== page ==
Welch’s Family Vine Tool Enables Families to Trace Their Heart Health History
Consumers Encouraged To Take an Active Role in their Personal Heart Health
CONCORD, Mass., Feb. 10, 2011 /PRNewswire-USNewswire/ — In time for American Heart Month, Welch’s has introduced the Welch’s Family Vine Tool, an online resource that enables consumers to trace their heart health history (1). Most Americans – 96%, according to one recent survey – believe that knowing their family health history is important. Yet only one-third of Americans have ever tried to gather this information (2).
“Diet and exercise affect your health but so do your genes. That’s why it’s important to understand and evaluate your heart health history,” said Diane Henderiks, R.D. and culinary nutritionist. “The Welch’s Family Vine Tool is an easy way to take an active role in your personal and family heart health – not only this month, but moving forward.”
- Overview: The Welch’s Family Vine Tool, an adaptation of the U.S. Surgeon General’s concept, provides a simple way to capture and record essential health information in order to facilitate important conversations with family members and healthcare providers.
- Process: The tool is simple to use. On welchsfamilyvinetool.com, individuals can create a free profile and fill in their family health histories. The data is then recorded and assembled from the personal and family health information provided, which can then be saved or printed and shared at the individual’s next doctor’s visit.
- Privacy: The Welch’s Family Vine tool does not keep a record of the information provided by users. Once the tool is complete, users can save the information to their personal computers or share it with family members to encourage them to create their own health histories.
“At Welch’s, we believe it’s important for people to take an active role in their personal health, which often goes beyond what one eats or drinks,” said Matt Wohl, chief marketing officer for the company. “We hope the Welch’s Family Vine Tool can be a catalyst for family members to assess their lifestyle choices, opening the dialogue and encouraging them to be more educated about their heart health, and those of their loved ones.”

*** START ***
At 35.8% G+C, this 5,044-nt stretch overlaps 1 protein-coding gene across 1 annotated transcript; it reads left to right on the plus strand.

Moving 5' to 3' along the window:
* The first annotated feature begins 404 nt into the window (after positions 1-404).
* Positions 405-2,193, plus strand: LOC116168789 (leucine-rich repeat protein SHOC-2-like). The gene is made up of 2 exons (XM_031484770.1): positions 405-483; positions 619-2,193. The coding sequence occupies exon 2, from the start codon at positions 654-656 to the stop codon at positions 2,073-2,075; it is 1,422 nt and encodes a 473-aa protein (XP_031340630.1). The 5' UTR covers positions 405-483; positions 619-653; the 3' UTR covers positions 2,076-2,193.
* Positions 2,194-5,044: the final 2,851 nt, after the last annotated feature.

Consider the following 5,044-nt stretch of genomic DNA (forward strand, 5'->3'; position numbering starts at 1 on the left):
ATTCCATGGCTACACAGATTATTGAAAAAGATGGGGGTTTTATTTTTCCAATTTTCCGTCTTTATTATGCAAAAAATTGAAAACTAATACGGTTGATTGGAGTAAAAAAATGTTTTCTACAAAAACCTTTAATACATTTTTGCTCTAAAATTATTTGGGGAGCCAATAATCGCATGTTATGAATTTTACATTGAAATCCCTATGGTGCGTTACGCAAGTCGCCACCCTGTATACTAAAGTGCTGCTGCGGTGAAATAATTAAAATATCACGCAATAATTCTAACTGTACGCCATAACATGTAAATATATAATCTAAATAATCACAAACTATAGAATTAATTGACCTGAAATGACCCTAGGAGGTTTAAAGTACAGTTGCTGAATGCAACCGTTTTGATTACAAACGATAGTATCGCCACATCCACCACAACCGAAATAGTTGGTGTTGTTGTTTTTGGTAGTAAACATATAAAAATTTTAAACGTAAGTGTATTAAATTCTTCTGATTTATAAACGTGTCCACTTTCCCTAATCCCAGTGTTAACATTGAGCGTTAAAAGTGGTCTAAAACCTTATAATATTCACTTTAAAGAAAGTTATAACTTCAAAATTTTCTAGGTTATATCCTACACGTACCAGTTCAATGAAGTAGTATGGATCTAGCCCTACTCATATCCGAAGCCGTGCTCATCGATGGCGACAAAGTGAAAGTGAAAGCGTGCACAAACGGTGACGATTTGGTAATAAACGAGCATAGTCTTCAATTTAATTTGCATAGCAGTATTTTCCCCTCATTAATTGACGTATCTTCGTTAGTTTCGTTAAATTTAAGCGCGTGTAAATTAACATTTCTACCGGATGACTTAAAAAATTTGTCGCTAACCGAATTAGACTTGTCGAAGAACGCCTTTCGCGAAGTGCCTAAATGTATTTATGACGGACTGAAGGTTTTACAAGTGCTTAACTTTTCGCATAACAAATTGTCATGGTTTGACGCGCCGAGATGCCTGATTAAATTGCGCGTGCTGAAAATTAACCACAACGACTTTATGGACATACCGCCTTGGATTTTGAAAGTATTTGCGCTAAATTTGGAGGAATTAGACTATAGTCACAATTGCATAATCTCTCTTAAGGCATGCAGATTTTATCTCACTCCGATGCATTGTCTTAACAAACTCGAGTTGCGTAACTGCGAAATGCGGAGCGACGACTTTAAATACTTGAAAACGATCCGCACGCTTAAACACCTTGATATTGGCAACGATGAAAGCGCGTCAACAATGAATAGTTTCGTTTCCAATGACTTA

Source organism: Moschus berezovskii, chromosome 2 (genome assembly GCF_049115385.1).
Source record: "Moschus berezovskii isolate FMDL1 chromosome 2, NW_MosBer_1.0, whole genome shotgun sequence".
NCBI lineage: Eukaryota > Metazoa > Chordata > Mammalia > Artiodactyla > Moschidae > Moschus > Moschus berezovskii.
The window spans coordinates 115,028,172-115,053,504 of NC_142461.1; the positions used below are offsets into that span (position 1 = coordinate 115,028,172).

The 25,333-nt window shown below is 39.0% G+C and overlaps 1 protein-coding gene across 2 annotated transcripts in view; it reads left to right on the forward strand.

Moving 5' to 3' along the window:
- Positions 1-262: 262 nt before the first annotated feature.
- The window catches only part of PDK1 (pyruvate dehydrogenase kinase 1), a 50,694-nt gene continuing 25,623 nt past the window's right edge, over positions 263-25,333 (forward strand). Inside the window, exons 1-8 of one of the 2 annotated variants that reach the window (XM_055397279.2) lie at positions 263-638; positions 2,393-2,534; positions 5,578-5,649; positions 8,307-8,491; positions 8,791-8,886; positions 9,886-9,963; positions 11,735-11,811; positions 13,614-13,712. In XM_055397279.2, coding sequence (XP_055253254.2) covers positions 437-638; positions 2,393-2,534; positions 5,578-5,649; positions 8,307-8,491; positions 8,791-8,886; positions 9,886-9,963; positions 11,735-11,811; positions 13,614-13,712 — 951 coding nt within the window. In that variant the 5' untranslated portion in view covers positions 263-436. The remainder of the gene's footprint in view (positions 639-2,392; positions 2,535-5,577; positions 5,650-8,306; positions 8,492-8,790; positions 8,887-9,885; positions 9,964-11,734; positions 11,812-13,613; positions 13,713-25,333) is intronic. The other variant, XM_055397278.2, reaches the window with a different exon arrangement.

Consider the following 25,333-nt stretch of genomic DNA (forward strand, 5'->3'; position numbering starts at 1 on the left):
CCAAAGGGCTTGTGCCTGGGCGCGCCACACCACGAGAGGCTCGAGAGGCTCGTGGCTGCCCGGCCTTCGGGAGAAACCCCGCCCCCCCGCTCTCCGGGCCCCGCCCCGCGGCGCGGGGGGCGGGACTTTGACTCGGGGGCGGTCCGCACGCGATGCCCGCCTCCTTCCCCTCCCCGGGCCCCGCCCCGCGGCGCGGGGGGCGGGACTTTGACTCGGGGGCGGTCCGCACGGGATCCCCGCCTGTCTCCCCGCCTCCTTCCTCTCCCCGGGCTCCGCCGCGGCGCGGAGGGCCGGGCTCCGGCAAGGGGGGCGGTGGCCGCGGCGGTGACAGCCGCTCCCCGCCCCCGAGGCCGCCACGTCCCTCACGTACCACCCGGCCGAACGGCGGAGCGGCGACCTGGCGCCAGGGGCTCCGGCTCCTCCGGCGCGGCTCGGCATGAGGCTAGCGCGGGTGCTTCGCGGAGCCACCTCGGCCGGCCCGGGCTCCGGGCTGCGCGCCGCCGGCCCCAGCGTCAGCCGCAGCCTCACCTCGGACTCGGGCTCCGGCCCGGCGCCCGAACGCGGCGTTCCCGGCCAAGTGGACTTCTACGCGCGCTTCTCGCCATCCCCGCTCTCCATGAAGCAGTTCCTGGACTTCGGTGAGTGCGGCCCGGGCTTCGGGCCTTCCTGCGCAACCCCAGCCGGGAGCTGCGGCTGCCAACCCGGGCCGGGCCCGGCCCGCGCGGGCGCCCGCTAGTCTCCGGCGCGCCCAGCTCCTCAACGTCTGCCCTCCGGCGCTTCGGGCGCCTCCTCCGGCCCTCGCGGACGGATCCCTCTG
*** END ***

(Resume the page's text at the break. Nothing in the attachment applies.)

Knowing your family’s heart health history is one step to maintaining a healthy heart, and based on the 2010 Dietary Guidelines for Americans (3), which provides recommendations on healthy eating and drinking options, increased fruit and vegetable consumption is important for promoting overall health. Fruits, vegetables and their juices, including Concord grapes and Concord grape juice, have essential vitamins, minerals and beneficial plant nutrients called polyphenols. In fact, 100% grape juice provides one serving (or 1/2 cup) of fruit in every four-ounce glass.
More than a decade’s worth of research suggests that drinking Concord grape juice may benefit the heart by helping to maintain healthy, clear and flexible arteries to promote healthy blood flow (4). For more, visit the Grape Science Center at grapescience.com.
Headquartered in Concord, Massachusetts, Welch’s is the processing and marketing subsidiary of the National Grape Cooperative. Welch’s is owned by 1,150 family-farmers across America and in Ontario, Canada, who make up this cooperative and who grow the delicious and inherently healthy Concord grape, used in Welch’s juices and other grape-based products. Welch’s is committed to research and development that will meet the growing demand for products that address consumers’ health and nutrition needs. Welch’s products are sold throughout the United States and in approximately 50 countries around the globe. For more information on Welch’s, welchs.com and grapescience.com.
(1) Since your heart health is often impacted by other medical and nutrition factors, it’s important to assess your overall health with your doctor.
(2) U.S. Department of Health and Human Services. Surgeon General’s Family Health History Initiative http://www.hhs.gov/familyhistory. (Accessed: Jan 19, 2011).
(3) 2010 Dietary Guidelines for Americans by the United States Department of Agriculture (USDA) and Department of Health and Human Services (HHS), available at http://www.cnpp.usda.gov/dietaryguidelines.htm.
(4) Please see grapescience.com for relevant references.